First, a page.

Groovin’ In Greaseland
Here’s one of those albums – that will please existing fans of this band/sound/genre and is also the perfect business card, the perfect entry point – if you’ve heard of Rick Estrin & The Nightcats but didn’t know where to start, or if you’re worried there aren’t any great blues albums anymore then look no further. Listen closely here. You’ll hear kicking instrumental workouts, deep satires, political and social commentary – there’s humour and heart and soul here. The passion is palpable right from the opening statement, The Blues Ain’t Going Nowhere.
Rick Estrin’s in great voice, naturally. And his harmonica work is sublime. But wunderkind guitarist Kid Anderson is the star several times over on this album too – you’ll hear him go all Lonnie Mack on the instrumental tribute MWAH! But you’ll also hear stinging solos on Looking For A Woman and the Peter Green-aping ballad, Tender Hearted.
Dissed Again tells the “story of my life” working-man blues song inside a great early rock’n’roll feel. (“I drive across the country in a beat-up van/Tryin’ to make a living, got to pay the band./Get back in time to hear the boss man say, you to open for a 10 year old,/Sounds just like Stevie Ray”). And if that’s sarcastic – if knowing – then it all comes home on the sharper social commentary of Living Hand to Mouth.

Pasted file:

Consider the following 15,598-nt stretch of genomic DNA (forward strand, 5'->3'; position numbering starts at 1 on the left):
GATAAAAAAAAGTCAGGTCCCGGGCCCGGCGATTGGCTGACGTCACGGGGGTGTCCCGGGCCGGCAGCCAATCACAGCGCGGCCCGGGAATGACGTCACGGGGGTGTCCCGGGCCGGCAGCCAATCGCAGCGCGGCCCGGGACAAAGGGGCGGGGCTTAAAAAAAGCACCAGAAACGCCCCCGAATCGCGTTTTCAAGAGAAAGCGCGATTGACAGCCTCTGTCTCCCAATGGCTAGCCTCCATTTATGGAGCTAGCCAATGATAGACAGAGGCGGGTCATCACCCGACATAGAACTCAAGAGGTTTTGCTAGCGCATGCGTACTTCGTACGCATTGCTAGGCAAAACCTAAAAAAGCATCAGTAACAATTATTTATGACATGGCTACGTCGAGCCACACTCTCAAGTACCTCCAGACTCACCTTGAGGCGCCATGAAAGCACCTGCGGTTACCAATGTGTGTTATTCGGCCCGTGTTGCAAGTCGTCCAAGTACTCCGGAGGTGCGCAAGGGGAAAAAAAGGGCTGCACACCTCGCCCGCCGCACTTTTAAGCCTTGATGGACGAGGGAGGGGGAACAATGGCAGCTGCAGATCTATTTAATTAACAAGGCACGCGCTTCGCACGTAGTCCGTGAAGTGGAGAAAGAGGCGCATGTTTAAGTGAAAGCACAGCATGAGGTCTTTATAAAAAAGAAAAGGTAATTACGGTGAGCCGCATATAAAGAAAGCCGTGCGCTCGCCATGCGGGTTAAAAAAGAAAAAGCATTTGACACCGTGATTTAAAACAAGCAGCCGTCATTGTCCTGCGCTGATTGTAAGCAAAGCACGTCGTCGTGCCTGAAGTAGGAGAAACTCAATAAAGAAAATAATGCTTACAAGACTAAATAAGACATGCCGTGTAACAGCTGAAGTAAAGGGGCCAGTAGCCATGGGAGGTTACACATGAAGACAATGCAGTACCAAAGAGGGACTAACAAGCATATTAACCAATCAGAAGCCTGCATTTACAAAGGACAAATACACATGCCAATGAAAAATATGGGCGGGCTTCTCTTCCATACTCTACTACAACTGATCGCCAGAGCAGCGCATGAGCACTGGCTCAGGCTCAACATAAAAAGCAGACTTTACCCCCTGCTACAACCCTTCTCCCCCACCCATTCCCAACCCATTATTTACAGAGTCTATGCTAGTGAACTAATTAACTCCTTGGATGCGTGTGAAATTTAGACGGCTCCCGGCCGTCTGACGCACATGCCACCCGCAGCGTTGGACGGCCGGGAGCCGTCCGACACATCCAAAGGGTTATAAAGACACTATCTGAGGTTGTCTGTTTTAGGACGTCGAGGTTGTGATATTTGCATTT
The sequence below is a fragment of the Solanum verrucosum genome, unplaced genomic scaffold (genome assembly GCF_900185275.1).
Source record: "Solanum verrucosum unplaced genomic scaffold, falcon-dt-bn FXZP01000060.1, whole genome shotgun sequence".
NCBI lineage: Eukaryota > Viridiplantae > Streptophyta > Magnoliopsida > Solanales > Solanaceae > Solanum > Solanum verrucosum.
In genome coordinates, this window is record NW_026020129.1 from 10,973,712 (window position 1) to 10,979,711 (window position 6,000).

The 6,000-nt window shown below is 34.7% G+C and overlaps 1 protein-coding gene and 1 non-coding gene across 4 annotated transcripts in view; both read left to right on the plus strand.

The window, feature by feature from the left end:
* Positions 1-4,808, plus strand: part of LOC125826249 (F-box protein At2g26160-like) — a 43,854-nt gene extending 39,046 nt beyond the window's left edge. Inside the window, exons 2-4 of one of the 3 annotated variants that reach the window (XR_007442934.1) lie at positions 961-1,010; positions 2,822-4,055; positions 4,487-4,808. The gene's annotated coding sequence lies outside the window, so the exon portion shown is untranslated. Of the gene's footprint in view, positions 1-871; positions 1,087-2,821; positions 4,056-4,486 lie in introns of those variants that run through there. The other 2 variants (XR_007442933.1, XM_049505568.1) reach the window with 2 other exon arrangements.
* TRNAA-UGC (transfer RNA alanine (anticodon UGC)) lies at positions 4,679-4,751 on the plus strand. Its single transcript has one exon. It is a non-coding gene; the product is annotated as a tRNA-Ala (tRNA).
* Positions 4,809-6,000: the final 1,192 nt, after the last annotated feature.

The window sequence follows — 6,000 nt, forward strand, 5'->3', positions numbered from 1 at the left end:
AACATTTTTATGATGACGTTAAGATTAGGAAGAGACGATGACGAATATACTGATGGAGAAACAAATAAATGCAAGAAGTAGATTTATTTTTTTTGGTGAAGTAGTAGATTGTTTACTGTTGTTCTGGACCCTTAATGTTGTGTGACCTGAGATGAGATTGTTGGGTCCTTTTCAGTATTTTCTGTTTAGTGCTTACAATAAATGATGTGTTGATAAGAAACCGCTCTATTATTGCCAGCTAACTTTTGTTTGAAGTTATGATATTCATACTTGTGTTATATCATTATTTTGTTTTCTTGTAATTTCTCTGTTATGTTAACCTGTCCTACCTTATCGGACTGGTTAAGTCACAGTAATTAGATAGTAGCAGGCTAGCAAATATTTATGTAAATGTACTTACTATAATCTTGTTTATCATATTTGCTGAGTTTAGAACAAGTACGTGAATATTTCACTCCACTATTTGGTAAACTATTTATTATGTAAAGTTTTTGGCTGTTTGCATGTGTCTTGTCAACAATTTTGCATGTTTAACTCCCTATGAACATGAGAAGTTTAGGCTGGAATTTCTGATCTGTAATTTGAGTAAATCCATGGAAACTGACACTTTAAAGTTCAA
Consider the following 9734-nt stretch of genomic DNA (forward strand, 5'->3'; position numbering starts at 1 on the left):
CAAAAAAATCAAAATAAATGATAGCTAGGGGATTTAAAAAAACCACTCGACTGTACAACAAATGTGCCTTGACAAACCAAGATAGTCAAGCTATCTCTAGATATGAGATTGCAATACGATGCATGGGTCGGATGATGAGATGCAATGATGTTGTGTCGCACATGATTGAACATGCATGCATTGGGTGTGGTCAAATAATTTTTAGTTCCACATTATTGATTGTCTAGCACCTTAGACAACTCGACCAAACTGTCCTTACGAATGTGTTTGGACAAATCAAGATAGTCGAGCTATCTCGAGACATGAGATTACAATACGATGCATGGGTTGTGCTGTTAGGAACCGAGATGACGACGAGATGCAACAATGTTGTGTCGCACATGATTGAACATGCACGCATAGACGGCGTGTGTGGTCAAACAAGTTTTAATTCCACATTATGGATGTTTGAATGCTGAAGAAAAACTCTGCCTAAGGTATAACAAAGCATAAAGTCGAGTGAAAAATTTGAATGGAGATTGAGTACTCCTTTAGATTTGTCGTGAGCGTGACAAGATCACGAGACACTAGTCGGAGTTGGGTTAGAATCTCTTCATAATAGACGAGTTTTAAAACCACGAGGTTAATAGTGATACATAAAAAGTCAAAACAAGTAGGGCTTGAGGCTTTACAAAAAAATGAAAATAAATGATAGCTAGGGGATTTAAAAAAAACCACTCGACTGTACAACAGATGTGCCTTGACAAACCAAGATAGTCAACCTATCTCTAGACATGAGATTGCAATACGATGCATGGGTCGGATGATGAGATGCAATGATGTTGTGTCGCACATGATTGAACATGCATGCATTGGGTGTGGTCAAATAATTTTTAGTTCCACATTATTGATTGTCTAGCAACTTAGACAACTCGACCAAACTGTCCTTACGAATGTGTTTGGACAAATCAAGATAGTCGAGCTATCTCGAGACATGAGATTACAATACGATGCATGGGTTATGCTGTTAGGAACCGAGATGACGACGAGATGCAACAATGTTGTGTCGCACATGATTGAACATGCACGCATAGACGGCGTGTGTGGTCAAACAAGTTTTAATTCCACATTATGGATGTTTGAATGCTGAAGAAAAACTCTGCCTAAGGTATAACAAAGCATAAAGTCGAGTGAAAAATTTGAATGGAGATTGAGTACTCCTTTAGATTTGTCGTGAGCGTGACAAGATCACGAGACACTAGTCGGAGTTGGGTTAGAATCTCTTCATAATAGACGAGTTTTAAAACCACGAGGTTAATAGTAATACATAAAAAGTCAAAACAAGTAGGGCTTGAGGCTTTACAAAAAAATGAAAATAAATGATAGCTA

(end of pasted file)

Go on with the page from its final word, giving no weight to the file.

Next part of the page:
Throughout the misery there’s a warmth to this music. It shines. Cooked up in the Greaseland kitchen – Kid Anderson’s famous studio – this album feels the right shade of lived in and the mix of funky instrumentals (Cool Slaw), ballads (Another Lonesome Day) and uptempo rockers and boogie workouts (Hot In Here) ensures for a fine flow.
The blues is a dirty word these days. It’s a dirty game. This restores faith, integrity. The playing is shit-hot, the songs are sharp, there’s nods to tradition and there’s something new going on. Well, not new as such – it’s all been done before – but the ‘newness’ here is the energy, groove and soul on show – the right mix of playing seriously well without taking it all too seriously.
I want to say this is the best blues album I’ve heard in a while – but it’s also (and actually) just one of the better albums I’ve heard in a while. Delicious playing, great sound, strong songs.
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